Breastmilk helps fight infections in babies and their mothers, international research led by the University of Western Australia has revealed.
Scientists say their findings help to explain why babies who are exclusively breastfed have fewer infections than babies who are fed formula.
The research team from UWA and University Freiburg in Germany recruited 21 breastfeeding mothers and their babies at different stages of lactation, ranging from a few days after birth to years into lactation.
They found that the leukocytes, or immune cells, in breastmilk increased rapidly when the mother or baby had an infection, and returned to normal when the infection was over.
It was the same when only the baby had an infection and the mother was asymptomatic, reinforcing the importance of breastfeeding for the protection of the baby, researchers said.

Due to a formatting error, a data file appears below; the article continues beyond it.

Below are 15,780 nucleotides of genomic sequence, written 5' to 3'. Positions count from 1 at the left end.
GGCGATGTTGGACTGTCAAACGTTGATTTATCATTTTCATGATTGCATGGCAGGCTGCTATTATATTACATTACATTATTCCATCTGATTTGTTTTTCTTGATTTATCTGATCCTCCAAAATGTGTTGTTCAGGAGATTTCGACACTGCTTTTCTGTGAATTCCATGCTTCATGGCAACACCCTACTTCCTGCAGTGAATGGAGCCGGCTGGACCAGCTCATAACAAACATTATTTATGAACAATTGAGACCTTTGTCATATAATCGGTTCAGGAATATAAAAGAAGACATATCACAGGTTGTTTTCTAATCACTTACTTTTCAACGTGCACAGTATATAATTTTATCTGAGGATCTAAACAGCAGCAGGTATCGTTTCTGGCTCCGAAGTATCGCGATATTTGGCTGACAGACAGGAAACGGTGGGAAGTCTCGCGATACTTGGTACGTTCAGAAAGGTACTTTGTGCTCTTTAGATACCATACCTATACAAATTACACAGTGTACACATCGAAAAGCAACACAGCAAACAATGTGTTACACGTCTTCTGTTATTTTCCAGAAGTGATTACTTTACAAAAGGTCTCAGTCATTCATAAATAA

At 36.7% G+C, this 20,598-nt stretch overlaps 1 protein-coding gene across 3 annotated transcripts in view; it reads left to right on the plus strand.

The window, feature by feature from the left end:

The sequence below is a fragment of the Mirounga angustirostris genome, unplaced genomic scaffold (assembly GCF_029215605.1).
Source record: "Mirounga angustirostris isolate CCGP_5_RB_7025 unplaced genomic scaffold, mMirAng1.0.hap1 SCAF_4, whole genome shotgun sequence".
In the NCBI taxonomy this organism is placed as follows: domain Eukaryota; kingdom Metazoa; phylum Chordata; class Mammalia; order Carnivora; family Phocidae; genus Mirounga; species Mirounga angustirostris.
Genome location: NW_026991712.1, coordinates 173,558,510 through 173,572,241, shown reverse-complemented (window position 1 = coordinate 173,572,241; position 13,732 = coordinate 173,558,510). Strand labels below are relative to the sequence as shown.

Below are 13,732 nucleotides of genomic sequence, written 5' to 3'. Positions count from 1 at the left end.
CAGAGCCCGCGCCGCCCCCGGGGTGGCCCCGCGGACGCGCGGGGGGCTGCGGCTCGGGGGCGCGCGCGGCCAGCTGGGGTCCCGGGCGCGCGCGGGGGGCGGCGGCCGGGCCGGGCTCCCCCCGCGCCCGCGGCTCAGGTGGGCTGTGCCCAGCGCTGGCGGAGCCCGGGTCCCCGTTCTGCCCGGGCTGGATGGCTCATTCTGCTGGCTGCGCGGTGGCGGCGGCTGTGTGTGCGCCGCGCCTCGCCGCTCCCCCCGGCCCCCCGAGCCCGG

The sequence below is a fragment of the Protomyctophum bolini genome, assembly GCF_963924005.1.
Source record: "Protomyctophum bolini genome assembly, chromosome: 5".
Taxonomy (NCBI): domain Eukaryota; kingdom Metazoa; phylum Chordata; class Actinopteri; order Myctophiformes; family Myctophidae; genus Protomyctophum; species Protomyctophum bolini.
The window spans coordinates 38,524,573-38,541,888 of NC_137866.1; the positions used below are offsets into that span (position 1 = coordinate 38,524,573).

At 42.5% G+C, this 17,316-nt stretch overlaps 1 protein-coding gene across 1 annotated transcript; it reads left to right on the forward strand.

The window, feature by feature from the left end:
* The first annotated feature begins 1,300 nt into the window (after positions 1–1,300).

"In places where families don't have ready access to medicine, particularly developing countries, breastfeeding may be a determining factor in infant recovery and survival," the study authors said.
"Formula doesn't offer this protection and the ability to adjust to infant needs."
The researchers said their findings presented new information relevant to updating public policy on infant nutrition to maximise immunological protection.
"At the same time, they offer new grounds for examining the mechanisms behind the very low rates of symptomatic HIV and cytomegalovirus disease in infants exclusively breastfed by infected mothers," they said.
Findings also suggested babies who were not exclusively breastfed received not only lower breastmilk volumes, but also breastmilk that contained fewer leukocytes.